I recently took a drive-through COVID-19 test at the University of North Carolina. Everything was well organized and efficient: I was swabbed for 15 uncomfortable seconds and sent home with two pages of instructions on what to do if I were to test positive, and what precautions people living with or tending to COVID-19 patients should take. The instructions included many detailed sections devoted to preventing transmission via surfaces, and also went into great detail about laundry, disinfectants, and the exact proportions of bleach solutions I should use to wipe surfaces, and how.
My otherwise detailed instructions, however, included only a single sentence on “good ventilation”—a sentence with the potential to do some people more harm than good. I was advised to have “good air flow, such as from an air conditioner or an opened window, weather permitting.” But in certain cases, air-conditioning isn’t helpful. Jose-Luiz Jimenez, an air-quality professor at the University of Colorado, told me that some air conditioners can increase the chances of spreading infection in a household. Besides, “weather permitting” made it all seem insignificant, like an afterthought.
While waiting for my results, I checked the latest batch of announcements from companies trying to assure their customers that they were doing everything right. A major U.S. airline informed me how it was diligently sanitizing surfaces inside its planes and in terminals many times a day, without mentioning anything about the effectiveness of air circulation and filtering inside airplane cabins (pretty good, actually). A local business that operates in a somewhat cramped indoor space sent me an email about how it was “keeping clean and staying healthy,” illustrated by 10 bottles of hand sanitizer without a word on ventilation—whether it was opening windows, employing upgraded filters in its HVAC systems, or using portable HEPA filters. It seems baffling that despite mounting evidence of its importance, we are stuck practicing hygiene theater—constantly deep cleaning everything—while not noticing the air we breathe.
How is it that six months into a respiratory pandemic, we still have so little guidance about this all-important variable, the very air we breathe?
The coronavirus reproduces in our upper and lower respiratory tracts, and is emitted when we breathe, talk, sing, cough, or sneeze. Figuring out how a pathogen can travel, and how far, under what conditions, and infect others—transmission—is no small deal, because that information enables us to figure out how to effectively combat the virus. For COVID-19, perhaps the most important dispute centers specifically on what proportion of what size droplets are emitted from infected people, and how infectious those droplets are, and how they travel. That the debate over the virus’s modes of transmission is far from over is not a surprise. It’s a novel pathogen. The Columbia University virologist Angela Rasmussen told me that, historically, it took centuries to understand how pathogens such as the plague, smallpox, and yellow fever were transmitted and how they worked. Even with modern science, there are still debates about how influenza, a common annual foe, is transmitted.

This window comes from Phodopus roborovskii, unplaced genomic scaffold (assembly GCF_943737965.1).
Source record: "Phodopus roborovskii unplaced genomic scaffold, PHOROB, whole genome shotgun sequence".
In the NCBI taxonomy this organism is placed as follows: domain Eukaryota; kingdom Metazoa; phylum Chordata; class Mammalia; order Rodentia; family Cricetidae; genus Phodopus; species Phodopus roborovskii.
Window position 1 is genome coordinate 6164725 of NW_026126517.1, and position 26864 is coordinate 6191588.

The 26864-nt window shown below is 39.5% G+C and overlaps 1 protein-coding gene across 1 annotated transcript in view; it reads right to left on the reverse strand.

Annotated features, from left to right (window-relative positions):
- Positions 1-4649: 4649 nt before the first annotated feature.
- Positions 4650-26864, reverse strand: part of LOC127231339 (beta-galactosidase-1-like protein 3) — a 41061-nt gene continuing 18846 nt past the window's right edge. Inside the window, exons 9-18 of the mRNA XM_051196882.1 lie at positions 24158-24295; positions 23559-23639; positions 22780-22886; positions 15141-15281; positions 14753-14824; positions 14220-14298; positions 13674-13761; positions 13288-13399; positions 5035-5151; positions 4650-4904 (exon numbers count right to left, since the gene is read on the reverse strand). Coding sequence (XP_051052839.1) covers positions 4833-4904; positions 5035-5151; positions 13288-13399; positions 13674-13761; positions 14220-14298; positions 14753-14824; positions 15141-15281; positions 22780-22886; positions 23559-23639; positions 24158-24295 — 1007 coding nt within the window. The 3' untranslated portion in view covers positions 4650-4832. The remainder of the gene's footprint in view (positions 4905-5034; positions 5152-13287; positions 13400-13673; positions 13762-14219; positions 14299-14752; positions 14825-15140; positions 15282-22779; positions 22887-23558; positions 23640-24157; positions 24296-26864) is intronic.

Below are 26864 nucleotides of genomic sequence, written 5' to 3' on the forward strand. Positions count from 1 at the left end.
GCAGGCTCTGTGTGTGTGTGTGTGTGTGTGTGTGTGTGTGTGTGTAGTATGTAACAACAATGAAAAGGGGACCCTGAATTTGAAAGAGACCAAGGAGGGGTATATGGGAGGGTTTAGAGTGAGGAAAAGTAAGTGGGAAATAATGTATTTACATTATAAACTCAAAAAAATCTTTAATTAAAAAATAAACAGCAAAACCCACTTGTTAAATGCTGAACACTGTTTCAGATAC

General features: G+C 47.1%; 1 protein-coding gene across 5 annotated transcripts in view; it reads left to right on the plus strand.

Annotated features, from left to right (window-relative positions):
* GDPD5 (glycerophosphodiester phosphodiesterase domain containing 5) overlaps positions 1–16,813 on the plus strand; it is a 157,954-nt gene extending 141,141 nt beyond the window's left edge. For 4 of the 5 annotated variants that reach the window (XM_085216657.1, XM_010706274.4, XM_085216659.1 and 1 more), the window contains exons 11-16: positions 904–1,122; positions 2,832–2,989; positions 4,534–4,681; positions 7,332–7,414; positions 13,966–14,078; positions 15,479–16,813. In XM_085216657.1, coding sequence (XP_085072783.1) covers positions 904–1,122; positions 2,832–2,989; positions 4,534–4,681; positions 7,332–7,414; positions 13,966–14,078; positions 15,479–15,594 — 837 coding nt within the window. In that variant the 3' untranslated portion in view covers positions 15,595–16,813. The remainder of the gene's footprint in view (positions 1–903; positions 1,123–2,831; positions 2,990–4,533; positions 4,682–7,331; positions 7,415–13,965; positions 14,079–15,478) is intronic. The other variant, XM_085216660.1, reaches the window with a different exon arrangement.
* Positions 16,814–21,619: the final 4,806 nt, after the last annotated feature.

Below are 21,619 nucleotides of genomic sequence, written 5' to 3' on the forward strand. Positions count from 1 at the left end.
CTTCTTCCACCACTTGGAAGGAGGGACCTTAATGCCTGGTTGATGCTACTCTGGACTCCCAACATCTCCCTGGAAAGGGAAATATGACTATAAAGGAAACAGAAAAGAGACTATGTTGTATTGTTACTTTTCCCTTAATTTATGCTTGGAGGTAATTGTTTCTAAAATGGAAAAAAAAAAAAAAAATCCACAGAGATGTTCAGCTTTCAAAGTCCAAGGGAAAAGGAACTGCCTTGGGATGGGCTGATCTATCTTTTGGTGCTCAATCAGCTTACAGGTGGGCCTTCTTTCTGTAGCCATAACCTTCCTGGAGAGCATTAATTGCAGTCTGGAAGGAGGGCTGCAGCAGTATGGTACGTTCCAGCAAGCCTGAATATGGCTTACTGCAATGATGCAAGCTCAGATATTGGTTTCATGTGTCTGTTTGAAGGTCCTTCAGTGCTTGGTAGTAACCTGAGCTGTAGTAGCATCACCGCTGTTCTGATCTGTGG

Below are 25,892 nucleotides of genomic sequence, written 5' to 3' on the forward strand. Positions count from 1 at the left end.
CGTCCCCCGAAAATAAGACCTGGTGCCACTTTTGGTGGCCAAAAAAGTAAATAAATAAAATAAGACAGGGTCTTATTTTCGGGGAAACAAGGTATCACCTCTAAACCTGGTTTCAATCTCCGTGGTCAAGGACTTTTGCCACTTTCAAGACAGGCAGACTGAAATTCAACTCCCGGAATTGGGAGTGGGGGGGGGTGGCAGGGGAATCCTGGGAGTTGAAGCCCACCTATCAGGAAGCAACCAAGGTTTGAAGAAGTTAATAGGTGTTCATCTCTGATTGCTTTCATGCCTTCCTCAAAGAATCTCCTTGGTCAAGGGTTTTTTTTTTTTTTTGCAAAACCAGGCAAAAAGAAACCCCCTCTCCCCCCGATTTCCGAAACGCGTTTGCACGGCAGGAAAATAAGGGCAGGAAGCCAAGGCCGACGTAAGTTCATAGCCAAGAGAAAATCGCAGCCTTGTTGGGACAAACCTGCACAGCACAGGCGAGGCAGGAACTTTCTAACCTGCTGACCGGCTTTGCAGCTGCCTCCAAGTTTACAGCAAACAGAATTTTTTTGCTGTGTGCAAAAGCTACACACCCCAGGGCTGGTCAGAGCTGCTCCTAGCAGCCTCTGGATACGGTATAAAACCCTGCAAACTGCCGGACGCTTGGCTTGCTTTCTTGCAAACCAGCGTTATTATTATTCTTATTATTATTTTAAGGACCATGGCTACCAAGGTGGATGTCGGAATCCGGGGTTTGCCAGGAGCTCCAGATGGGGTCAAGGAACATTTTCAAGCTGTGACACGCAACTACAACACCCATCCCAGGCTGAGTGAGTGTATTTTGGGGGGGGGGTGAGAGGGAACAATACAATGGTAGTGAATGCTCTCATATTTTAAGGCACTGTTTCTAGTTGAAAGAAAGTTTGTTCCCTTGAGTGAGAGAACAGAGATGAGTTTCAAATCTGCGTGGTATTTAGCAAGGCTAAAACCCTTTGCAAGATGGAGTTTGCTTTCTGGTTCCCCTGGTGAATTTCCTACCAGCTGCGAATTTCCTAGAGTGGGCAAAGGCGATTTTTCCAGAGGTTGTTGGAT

In particular, the size of infectious particles really matters, because that determines how they travel—are they big enough to be quickly pulled down by gravity or are they small enough to float around? Since the beginning of the pandemic, the World Health Organization has considered the primary mode of COVID-19 transmission to be respiratory droplets. These droplets are defined as particles bigger than 5 to 10 microns in diameter, and WHO guidelines say that once they are sprayed out of someone’s mouth, they travel ballistically and fall to the ground within close range of the infected person. For the WHO, that range is about three feet; for the Centers for Disease Control and Prevention, which also considers droplets to be the primary mode of transmission, it’s six feet. The dominance of a ballistic-droplet mode of transmission in this pandemic would mean that we should focus mostly on staying out of droplets’ range, especially to prevent them from falling on our unprotected mouth, nose, and eyes—hence the social-distancing guidelines. It also would mean that keeping that distance would be enough to stay safe from an infected person, on the other side of a room for example. (Of course, our hands can still potentially pick them up from surfaces and bring them to our face, hence the importance of hand-washing.)
There is a big dispute in the scientific community, however, about both the size and the behavior of these particles, and the resolution of that question would change many recommendations about staying safe. Many scientists believe that the virus is emitted from our mouths also in much smaller particles, which are infectious but also tiny enough that they can remain suspended in the air, float around, be pushed by air currents, and accumulate in enclosed spaces—because of their small size, they are not as subject to gravity’s downward pull. Don Milton, a medical doctor and an environmental-health professor at the University of Maryland, compares larger droplets “to the spray from a Windex dispenser” and the smaller, airborne particles (aerosols) “to the mist from an ultrasonic humidifier.” Clearly, it’s enough to merely step back—distance—to avoid the former, but distancing alone would not be enough to avoid breathing in the latter. [Continue reading…]